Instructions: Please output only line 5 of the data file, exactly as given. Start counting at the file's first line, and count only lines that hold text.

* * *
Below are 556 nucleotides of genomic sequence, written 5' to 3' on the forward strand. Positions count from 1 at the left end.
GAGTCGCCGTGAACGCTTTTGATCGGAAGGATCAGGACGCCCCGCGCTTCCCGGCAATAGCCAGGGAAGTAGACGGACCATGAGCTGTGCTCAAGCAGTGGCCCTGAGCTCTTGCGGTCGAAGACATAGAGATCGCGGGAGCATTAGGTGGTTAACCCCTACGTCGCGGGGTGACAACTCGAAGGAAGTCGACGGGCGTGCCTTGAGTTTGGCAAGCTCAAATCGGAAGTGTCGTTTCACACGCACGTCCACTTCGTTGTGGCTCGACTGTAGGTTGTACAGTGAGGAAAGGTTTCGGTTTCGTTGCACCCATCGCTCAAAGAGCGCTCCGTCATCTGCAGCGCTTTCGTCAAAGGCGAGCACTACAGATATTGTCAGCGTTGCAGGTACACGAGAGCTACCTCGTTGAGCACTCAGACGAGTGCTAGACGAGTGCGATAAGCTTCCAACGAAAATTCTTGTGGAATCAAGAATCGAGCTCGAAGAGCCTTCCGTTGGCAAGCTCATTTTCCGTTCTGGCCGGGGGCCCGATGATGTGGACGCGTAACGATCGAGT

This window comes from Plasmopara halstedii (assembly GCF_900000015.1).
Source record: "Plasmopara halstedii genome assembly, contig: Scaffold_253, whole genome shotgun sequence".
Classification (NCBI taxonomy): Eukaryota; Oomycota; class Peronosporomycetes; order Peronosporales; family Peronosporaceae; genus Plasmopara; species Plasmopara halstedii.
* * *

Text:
Classification (NCBI taxonomy): Eukaryota; Oomycota; class Peronosporomycetes; order Peronosporales; family Peronosporaceae; genus Plasmopara; species Plasmopara halstedii.